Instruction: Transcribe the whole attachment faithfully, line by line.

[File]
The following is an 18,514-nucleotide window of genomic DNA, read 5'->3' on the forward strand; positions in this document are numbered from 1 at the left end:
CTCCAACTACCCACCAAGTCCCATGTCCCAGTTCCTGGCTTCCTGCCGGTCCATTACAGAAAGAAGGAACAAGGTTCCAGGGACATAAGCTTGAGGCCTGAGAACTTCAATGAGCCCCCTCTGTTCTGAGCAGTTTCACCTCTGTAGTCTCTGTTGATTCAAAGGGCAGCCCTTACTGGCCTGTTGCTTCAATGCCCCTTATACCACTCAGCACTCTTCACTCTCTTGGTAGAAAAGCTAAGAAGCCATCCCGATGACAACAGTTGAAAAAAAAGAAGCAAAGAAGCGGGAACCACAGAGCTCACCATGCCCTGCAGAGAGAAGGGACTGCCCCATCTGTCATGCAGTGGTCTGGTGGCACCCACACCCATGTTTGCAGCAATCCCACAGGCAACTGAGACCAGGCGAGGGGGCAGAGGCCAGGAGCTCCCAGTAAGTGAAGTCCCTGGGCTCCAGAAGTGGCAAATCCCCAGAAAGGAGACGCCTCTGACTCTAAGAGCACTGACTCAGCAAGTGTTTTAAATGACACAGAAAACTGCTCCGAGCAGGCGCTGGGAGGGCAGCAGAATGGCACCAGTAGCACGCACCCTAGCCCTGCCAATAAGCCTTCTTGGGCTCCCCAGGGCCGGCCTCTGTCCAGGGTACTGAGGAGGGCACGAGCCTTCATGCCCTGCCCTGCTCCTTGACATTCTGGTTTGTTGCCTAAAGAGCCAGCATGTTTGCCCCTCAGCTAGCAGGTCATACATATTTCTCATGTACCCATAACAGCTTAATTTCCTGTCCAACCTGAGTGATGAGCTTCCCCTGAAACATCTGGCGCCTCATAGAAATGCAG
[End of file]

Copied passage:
The following is an 18,514-nucleotide window of genomic DNA, read 5'->3' on the forward strand; positions in this document are numbered from 1 at the left end:
CTCCAACTACCCACCAAGTCCCATGTCCCAGTTCCTGGCTTCCTGCCGGTCCATTACAGAAAGAAGGAACAAGGTTCCAGGGACATAAGCTTGAGGCCTGAGAACTTCAATGAGCCCCCTCTGTTCTGAGCAGTTTCACCTCTGTAGTCTCTGTTGATTCAAAGGGCAGCCCTTACTGGCCTGTTGCTTCAATGCCCCTTATACCACTCAGCACTCTTCACTCTCTTGGTAGAAAAGCTAAGAAGCCATCCCGATGACAACAGTTGAAAAAAAAGAAGCAAAGAAGCGGGAACCACAGAGCTCACCATGCCCTGCAGAGAGAAGGGACTGCCCCATCTGTCATGCAGTGGTCTGGTGGCACCCACACCCATGTTTGCAGCAATCCCACAGGCAACTGAGACCAGGCGAGGGGGCAGAGGCCAGGAGCTCCCAGTAAGTGAAGTCCCTGGGCTCCAGAAGTGGCAAATCCCCAGAAAGGAGACGCCTCTGACTCTAAGAGCACTGACTCAGCAAGTGTTTTAAATGACACAGAAAACTGCTCCGAGCAGGCGCTGGGAGGGCAGCAGAATGGCACCAGTAGCACGCACCCTAGCCCTGCCAATAAGCCTTCTTGGGCTCCCCAGGGCCGGCCTCTGTCCAGGGTACTGAGGAGGGCACGAGCCTTCATGCCCTGCCCTGCTCCTTGACATTCTGGTTTGTTGCCTAAAGAGCCAGCATGTTTGCCCCTCAGCTAGCAGGTCATACATATTTCTCATGTACCCATAACAGCTTAATTTCCTGTCCAACCTGAGTGATGAGCTTCCCCTGAAACATCTGGCGCCTCATAGAAATGCAG